Angel to Exit™

Angel investment powers startups that ultimately exit in one of four ways1:

How do I invest in the 10% that do great?

Ay, there's the rub.2 While there are some predictors (better due diligence, more assistance from the angel investors, better team, etc.), nobody really knows how to predict very well which companies will fail and which will excel. That's why diversity is the solution for the investor who can invest in 40 or so diverse companies in this space.

But the minimum is often $25K!

This means to get the benefits of real diversification, and the returns that run in excess of 20% per year (when you stay in for 5 years or so), you need to invest a million dollars and spend at least a week evaluating each company and many more weeks helping them succeed. There are funds that help to accomplish this Angel return, if you can go in for maybe $50K and be part of a larger group.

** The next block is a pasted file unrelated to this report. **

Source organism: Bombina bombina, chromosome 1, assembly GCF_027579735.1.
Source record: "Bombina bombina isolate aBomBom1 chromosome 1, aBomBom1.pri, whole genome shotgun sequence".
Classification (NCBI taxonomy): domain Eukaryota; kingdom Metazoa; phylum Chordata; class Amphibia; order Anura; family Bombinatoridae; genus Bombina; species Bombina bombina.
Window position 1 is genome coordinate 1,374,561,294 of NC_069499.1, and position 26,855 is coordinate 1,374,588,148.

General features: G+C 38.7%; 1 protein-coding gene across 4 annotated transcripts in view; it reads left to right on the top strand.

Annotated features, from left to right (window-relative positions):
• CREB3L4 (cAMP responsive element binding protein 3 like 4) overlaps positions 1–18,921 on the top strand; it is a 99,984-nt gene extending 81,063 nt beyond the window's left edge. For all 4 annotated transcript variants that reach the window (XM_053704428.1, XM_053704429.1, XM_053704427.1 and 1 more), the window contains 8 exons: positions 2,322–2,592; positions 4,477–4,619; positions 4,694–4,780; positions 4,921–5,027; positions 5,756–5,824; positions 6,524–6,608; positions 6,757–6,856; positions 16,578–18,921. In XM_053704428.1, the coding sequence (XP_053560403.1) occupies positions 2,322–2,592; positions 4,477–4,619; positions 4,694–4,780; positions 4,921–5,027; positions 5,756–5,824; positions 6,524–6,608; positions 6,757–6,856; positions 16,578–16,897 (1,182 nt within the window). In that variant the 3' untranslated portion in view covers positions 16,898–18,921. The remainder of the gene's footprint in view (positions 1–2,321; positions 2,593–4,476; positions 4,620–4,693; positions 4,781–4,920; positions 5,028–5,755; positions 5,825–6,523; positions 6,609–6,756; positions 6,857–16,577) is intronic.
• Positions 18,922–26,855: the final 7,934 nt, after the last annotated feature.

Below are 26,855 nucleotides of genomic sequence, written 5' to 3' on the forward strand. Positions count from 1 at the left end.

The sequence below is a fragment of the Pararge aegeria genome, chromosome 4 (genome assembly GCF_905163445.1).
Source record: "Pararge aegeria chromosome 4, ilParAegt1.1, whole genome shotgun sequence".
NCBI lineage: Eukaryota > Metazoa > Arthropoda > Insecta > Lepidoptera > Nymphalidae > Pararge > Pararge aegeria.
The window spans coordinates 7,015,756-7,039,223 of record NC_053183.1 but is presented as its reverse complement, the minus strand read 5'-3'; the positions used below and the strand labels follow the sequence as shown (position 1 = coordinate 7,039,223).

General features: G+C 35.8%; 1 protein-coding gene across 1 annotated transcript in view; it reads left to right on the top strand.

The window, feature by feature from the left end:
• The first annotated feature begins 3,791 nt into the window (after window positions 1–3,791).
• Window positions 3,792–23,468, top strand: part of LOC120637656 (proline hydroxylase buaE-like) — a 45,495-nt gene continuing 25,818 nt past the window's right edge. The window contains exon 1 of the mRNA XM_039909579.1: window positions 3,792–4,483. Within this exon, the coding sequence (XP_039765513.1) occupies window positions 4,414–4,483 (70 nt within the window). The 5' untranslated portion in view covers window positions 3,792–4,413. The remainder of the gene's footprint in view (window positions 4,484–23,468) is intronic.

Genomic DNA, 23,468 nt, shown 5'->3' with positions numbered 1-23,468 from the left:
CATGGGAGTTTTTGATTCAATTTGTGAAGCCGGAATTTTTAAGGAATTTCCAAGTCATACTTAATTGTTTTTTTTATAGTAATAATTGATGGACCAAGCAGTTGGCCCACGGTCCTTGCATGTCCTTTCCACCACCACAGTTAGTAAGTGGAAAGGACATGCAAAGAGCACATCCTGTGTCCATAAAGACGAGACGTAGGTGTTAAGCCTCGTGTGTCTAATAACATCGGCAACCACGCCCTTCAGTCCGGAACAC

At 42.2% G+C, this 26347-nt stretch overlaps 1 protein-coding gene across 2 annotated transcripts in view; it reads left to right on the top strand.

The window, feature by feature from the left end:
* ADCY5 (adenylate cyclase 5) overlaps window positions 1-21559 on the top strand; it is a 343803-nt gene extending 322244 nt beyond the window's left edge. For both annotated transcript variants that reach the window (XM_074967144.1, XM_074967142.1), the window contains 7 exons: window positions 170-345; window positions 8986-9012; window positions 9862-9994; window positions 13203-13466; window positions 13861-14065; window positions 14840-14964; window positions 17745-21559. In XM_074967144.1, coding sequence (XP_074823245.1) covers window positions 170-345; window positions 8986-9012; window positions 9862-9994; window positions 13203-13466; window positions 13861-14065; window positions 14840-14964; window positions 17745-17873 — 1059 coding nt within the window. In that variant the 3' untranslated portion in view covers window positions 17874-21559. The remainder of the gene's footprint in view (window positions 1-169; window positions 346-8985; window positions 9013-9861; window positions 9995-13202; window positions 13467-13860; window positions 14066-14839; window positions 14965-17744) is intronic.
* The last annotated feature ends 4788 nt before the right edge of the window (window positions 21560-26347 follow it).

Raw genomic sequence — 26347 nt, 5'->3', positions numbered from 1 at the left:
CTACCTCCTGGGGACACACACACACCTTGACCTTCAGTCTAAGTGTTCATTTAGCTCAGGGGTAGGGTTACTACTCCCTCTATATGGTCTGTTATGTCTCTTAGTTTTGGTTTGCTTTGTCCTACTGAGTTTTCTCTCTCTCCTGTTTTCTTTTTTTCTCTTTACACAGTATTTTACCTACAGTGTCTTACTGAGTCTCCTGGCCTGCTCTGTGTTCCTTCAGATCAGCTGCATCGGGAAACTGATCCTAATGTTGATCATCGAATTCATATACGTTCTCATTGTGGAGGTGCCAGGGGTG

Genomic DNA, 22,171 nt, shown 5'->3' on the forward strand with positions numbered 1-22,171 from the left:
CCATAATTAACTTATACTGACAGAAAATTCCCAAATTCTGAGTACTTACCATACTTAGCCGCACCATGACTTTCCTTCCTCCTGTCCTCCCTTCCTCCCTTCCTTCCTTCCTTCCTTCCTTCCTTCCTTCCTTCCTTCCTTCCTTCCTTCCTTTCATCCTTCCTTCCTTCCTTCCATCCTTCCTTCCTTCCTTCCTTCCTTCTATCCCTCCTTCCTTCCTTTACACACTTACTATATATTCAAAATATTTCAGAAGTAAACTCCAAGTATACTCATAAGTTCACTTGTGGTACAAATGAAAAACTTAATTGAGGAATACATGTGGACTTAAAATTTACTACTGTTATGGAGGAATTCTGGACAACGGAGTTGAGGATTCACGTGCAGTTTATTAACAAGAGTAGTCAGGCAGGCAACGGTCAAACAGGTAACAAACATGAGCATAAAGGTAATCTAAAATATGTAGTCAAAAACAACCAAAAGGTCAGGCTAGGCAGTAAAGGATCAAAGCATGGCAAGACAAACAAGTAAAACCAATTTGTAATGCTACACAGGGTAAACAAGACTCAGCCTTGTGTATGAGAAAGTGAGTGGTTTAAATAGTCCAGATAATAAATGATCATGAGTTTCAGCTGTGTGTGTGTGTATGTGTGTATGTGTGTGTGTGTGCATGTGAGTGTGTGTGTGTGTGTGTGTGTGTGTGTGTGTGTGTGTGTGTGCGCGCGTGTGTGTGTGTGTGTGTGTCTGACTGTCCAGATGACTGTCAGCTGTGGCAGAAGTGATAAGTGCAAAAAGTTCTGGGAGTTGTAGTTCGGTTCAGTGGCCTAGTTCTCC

So how do you succeed?

Of course that's what this series is all about. How to go from angel to exit and do so with the best chance of success, whether you are a company or an investor.

Along the way, I will tell you some of my story and stories from others, and how I went from living in my car in south central Los Angeles in the 1980s to my house with an ocean view in Pebble Beach today. I'll talk about failures and successes, lessons I have learned, and lessons I am still trying to learn. As a hint, I have come to conclude that I learn more from failures than successes. If I sound to you like a know-it-all, now you know why!


From Angel to Exit usually takes 3-7 years. On average, if you do your job well, you can get better returns than most other investments with similar risk levels, through diversification. But to succeed, you need to do certain things well and not make big mistakes. This series is a study in what things you need to do well and big mistakes you can avoid.

Go To Angel

1 R. Wiltbank and W. Boeker, "Returns to Angel Investors in Groups", SSRN 1028592, Nov. 2007

2 Hamlet's soliloquy

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